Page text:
Anna Grayson and The Dragon's Lair


Anna’s vision cleared and she found herself staring down at the body of a very large dragon splayed grotesquely over a number of broken trees. The head of the creature was twisted backward and its mouth lay open as hundreds of flies were already at work in the burnt remains of her tongue. The morning sun began to rise over the Shadowed Forest and with tears in her eyes Anna looked up to see dozens of holes torn open in the canopy above her and several mounds of rotting flesh lying randomly in the woods surrounding her. Yes, a terrible battle had been fought in this place. A battle in which the Guardians did participate... “And now look at the results,” Anna moaned.

She turned when she heard a number of soft growls behind her and she could see several skunk-like tails in a circle, feeding on the remains of yet another dragon lying torn open and broken. Its insides were poured out in a wide circle of blood and entrails over the underbrush while the horned, cat-like creatures snarled and fought with one another to take their portion. Anna felt sick; the creatures would feast here for months.

The creatures suddenly stopped their fighting to look up at her; their yellow eyes seemed to glow within the remaining shadows all around them. They bared their teeth at her and then dropped their tails as they slowly began to back away. Anna frowned and then noticed the creatures were not looking at her at all, but at something behind her. The Guardian could suddenly hear the distinct sound of hissing at her back. Her eyes widened and she slowly turned to find the Dark Lord standing over her with his wand pointed at her forehead. His lips curled wickedly.

“You have sided against me in battle, Guardian. You will not be forgiven for your lack of vision.”

Voldemort pressed the tip of his wand into her forehead and yelled, “Avada Kedavra!”

There was a flash of green light and Anna screamed as she bolted upright in her bed.

Doctor Pearl immediately swooped in. “Oh my goodness, Anna,” she said, as Anna sat there gasping hard. “God preserve them. Must they all wake up this way?” Pearl added, concernedly. She sat down on the bed and wrapped her arms around Anna’s shoulders.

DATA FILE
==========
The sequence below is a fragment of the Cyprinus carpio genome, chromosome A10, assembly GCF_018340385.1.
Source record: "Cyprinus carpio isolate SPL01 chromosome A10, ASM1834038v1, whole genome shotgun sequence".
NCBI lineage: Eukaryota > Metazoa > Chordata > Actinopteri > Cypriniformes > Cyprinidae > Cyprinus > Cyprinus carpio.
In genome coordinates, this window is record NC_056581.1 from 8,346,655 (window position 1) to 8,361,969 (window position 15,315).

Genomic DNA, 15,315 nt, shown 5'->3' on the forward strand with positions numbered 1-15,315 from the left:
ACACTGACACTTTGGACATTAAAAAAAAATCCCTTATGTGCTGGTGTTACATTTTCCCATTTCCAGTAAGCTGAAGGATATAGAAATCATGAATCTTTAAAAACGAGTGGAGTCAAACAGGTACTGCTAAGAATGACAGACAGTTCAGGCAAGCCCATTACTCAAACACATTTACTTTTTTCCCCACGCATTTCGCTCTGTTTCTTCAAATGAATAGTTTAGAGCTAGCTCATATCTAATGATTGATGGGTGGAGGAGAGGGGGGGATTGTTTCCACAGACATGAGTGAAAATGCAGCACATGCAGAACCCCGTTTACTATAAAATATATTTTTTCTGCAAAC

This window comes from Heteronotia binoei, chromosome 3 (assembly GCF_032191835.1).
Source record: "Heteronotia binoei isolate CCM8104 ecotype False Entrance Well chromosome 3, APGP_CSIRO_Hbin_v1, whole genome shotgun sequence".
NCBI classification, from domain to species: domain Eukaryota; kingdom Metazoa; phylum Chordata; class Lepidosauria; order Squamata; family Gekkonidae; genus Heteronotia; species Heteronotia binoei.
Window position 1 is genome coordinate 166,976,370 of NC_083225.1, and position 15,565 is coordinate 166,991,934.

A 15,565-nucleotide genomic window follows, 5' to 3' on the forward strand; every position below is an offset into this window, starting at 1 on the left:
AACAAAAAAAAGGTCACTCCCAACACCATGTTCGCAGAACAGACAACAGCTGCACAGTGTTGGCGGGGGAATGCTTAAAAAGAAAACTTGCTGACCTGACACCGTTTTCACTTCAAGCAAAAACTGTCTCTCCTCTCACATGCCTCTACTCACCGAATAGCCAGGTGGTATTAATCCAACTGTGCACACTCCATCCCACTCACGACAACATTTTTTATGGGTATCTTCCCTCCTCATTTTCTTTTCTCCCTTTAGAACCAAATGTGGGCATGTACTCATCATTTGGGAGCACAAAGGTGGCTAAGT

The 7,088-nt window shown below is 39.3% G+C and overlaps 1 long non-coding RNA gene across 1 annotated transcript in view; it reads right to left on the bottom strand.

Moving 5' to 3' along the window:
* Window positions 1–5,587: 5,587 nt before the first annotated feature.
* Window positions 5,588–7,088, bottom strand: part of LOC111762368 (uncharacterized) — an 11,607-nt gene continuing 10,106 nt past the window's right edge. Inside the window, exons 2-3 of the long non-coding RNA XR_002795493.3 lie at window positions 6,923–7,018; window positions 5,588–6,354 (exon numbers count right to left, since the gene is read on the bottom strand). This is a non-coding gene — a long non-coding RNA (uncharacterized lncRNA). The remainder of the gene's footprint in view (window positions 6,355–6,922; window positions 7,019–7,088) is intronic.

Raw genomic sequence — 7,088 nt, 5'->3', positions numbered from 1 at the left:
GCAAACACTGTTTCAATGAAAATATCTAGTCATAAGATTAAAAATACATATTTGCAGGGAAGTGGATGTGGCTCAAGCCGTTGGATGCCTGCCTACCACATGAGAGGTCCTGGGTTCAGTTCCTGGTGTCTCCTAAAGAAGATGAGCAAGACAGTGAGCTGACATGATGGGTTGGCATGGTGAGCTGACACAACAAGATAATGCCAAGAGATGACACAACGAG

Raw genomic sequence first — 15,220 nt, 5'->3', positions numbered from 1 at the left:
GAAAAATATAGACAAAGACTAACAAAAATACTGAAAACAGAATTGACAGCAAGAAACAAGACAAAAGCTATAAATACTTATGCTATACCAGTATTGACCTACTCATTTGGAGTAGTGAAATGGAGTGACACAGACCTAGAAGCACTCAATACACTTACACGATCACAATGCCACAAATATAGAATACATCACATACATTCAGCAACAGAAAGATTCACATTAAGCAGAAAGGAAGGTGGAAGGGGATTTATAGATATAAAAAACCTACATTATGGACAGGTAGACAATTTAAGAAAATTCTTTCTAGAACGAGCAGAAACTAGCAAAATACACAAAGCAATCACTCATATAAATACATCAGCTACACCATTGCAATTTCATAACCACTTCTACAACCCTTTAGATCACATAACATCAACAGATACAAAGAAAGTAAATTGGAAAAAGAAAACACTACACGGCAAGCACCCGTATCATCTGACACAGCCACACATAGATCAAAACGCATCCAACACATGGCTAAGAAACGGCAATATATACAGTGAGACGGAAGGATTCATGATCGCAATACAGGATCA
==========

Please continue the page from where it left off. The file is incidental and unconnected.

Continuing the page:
“There-there, now. You’re all right, dearie. It was just a bad dream, is all.” She began rocking Anna in her arms. “You’re among your friends now and your family too; there-there. Try and calm yourself.”

Anna was looking over the doctor’s shoulder and her eyes immediately focused on a painting on the wall behind her. It was the familiar portrait of galloping horses. Anna closed her eyes again and hugged the woman back as she began to sob.

“There-there, Anna, you’re all right,” the woman continued, tenderly.

“Hospital floor again?” Anna asked her through her shudders.

Pearl gripped her tighter. “I’m afraid so, my dear.” The healer finally pushed her back to look at her face. “We simply must find a way to keep you off of my floor, but I’m afraid all of my efforts to do so have failed us.”

Anna tried to smile. She truly loved Margaret Pearl. Suddenly, Anna’s mind was racing.

“Oh my God — the others — Gwen and Sarah, TJ and John Dell? Where are they? Are they…?”

Pearl smiled and held up a hand to halt her. “They’re fine… not to worry. You see?” She directed Anna’s attention to her left and when she turned, they were all there in the beds next to her. Sarah was on her back sleeping while her parents sat beside her on the bed. Gwen and TJ were on her other side sitting upright against a stack of pillows, looking bruised and tired but alive. Except for lingering pain in her stomach, Anna felt relieved.

“How you feeling, Anna?” Anna looked up and found Tencha and Dowla standing there.

“Okay, I guess.” She looked to the side and found Gwen smiling back at her.


“Yeah… I’m good. You sure you’re alright?”

Anna smirked back at her friend. “I guess it’ll be a long time before any of us are really alright again.”

Anna looked at TJ, “Tanya Joe?”

TJ shrugged. “Feel like I been chewed up, spit out, and stepped on,” she whispered under her breath, looking scathingly up at the three Crimson Guards standing by her feet. They were all leering and shaking their head condescendingly. TJ winced as she tried to adjust her position, “but I’m still breathin’.”

Anna nodded and then looked to the other side of the room to find John Dell snoring softly in another bed. His enormous feet were protruding over the end of the bed on a table.

“Doctor Pearl, I specifically told you not to allow these three to speak to each other.”